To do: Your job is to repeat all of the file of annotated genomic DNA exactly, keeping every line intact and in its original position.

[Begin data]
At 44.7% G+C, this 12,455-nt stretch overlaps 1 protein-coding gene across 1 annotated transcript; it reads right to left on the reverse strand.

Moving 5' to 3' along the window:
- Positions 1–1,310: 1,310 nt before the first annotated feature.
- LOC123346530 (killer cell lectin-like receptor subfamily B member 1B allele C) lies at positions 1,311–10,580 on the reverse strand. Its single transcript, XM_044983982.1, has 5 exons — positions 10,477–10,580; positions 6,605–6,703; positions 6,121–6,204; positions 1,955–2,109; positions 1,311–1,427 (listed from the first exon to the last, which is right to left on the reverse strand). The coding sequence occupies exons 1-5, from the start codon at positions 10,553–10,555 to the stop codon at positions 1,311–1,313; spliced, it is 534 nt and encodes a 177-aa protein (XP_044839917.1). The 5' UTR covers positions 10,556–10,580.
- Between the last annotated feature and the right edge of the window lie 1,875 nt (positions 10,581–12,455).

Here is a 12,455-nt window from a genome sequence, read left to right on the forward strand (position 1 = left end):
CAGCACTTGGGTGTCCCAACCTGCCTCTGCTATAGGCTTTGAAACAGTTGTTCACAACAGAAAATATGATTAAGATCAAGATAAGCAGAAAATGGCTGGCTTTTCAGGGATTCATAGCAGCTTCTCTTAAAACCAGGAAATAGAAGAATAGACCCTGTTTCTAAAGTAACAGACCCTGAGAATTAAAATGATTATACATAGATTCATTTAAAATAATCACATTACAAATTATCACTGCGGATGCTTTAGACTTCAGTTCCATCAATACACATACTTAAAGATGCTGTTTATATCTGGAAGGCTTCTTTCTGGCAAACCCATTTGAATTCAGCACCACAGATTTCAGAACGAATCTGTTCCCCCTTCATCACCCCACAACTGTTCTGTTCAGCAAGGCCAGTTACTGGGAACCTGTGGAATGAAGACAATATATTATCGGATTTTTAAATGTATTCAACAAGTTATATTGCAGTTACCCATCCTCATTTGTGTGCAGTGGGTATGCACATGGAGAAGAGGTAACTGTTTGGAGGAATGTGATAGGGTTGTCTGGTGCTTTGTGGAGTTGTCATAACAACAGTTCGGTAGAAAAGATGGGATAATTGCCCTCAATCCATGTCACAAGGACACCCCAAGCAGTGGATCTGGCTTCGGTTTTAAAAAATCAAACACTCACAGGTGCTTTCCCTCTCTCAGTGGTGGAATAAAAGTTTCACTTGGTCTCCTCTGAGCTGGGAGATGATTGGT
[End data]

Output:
At 44.7% G+C, this 12,455-nt stretch overlaps 1 protein-coding gene across 1 annotated transcript; it reads right to left on the reverse strand.

Moving 5' to 3' along the window:
- Positions 1–1,310: 1,310 nt before the first annotated feature.
- LOC123346530 (killer cell lectin-like receptor subfamily B member 1B allele C) lies at positions 1,311–10,580 on the reverse strand. Its single transcript, XM_044983982.1, has 5 exons — positions 10,477–10,580; positions 6,605–6,703; positions 6,121–6,204; positions 1,955–2,109; positions 1,311–1,427 (listed from the first exon to the last, which is right to left on the reverse strand). The coding sequence occupies exons 1-5, from the start codon at positions 10,553–10,555 to the stop codon at positions 1,311–1,313; spliced, it is 534 nt and encodes a 177-aa protein (XP_044839917.1). The 5' UTR covers positions 10,556–10,580.
- Between the last annotated feature and the right edge of the window lie 1,875 nt (positions 10,581–12,455).

Here is a 12,455-nt window from a genome sequence, read left to right on the forward strand (position 1 = left end):
CAGCACTTGGGTGTCCCAACCTGCCTCTGCTATAGGCTTTGAAACAGTTGTTCACAACAGAAAATATGATTAAGATCAAGATAAGCAGAAAATGGCTGGCTTTTCAGGGATTCATAGCAGCTTCTCTTAAAACCAGGAAATAGAAGAATAGACCCTGTTTCTAAAGTAACAGACCCTGAGAATTAAAATGATTATACATAGATTCATTTAAAATAATCACATTACAAATTATCACTGCGGATGCTTTAGACTTCAGTTCCATCAATACACATACTTAAAGATGCTGTTTATATCTGGAAGGCTTCTTTCTGGCAAACCCATTTGAATTCAGCACCACAGATTTCAGAACGAATCTGTTCCCCCTTCATCACCCCACAACTGTTCTGTTCAGCAAGGCCAGTTACTGGGAACCTGTGGAATGAAGACAATATATTATCGGATTTTTAAATGTATTCAACAAGTTATATTGCAGTTACCCATCCTCATTTGTGTGCAGTGGGTATGCACATGGAGAAGAGGTAACTGTTTGGAGGAATGTGATAGGGTTGTCTGGTGCTTTGTGGAGTTGTCATAACAACAGTTCGGTAGAAAAGATGGGATAATTGCCCTCAATCCATGTCACAAGGACACCCCAAGCAGTGGATCTGGCTTCGGTTTTAAAAAATCAAACACTCACAGGTGCTTTCCCTCTCTCAGTGGTGGAATAAAAGTTTCACTTGGTCTCCTCTGAGCTGGGAGATGATTGGT